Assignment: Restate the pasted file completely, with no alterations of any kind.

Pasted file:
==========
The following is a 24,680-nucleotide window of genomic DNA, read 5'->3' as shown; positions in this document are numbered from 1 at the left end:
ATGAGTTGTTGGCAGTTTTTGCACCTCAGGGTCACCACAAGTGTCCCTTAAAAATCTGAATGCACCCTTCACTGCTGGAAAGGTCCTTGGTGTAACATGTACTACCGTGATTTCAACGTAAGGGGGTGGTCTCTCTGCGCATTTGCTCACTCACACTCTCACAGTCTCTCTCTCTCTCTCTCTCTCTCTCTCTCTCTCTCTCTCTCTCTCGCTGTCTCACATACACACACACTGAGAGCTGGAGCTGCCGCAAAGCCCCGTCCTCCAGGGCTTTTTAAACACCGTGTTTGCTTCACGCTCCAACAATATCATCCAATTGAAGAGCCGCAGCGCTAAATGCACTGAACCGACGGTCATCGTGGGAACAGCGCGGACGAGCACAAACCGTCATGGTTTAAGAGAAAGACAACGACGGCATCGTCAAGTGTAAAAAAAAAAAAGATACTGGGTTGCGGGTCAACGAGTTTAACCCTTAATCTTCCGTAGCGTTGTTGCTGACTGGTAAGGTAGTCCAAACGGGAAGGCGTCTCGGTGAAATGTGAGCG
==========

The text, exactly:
The following is a 24,680-nucleotide window of genomic DNA, read 5'->3' as shown; positions in this document are numbered from 1 at the left end:
ATGAGTTGTTGGCAGTTTTTGCACCTCAGGGTCACCACAAGTGTCCCTTAAAAATCTGAATGCACCCTTCACTGCTGGAAAGGTCCTTGGTGTAACATGTACTACCGTGATTTCAACGTAAGGGGGTGGTCTCTCTGCGCATTTGCTCACTCACACTCTCACAGTCTCTCTCTCTCTCTCTCTCTCTCTCTCTCTCTCTCTCTCTCTCTCGCTGTCTCACATACACACACACTGAGAGCTGGAGCTGCCGCAAAGCCCCGTCCTCCAGGGCTTTTTAAACACCGTGTTTGCTTCACGCTCCAACAATATCATCCAATTGAAGAGCCGCAGCGCTAAATGCACTGAACCGACGGTCATCGTGGGAACAGCGCGGACGAGCACAAACCGTCATGGTTTAAGAGAAAGACAACGACGGCATCGTCAAGTGTAAAAAAAAAAAAGATACTGGGTTGCGGGTCAACGAGTTTAACCCTTAATCTTCCGTAGCGTTGTTGCTGACTGGTAAGGTAGTCCAAACGGGAAGGCGTCTCGGTGAAATGTGAGCG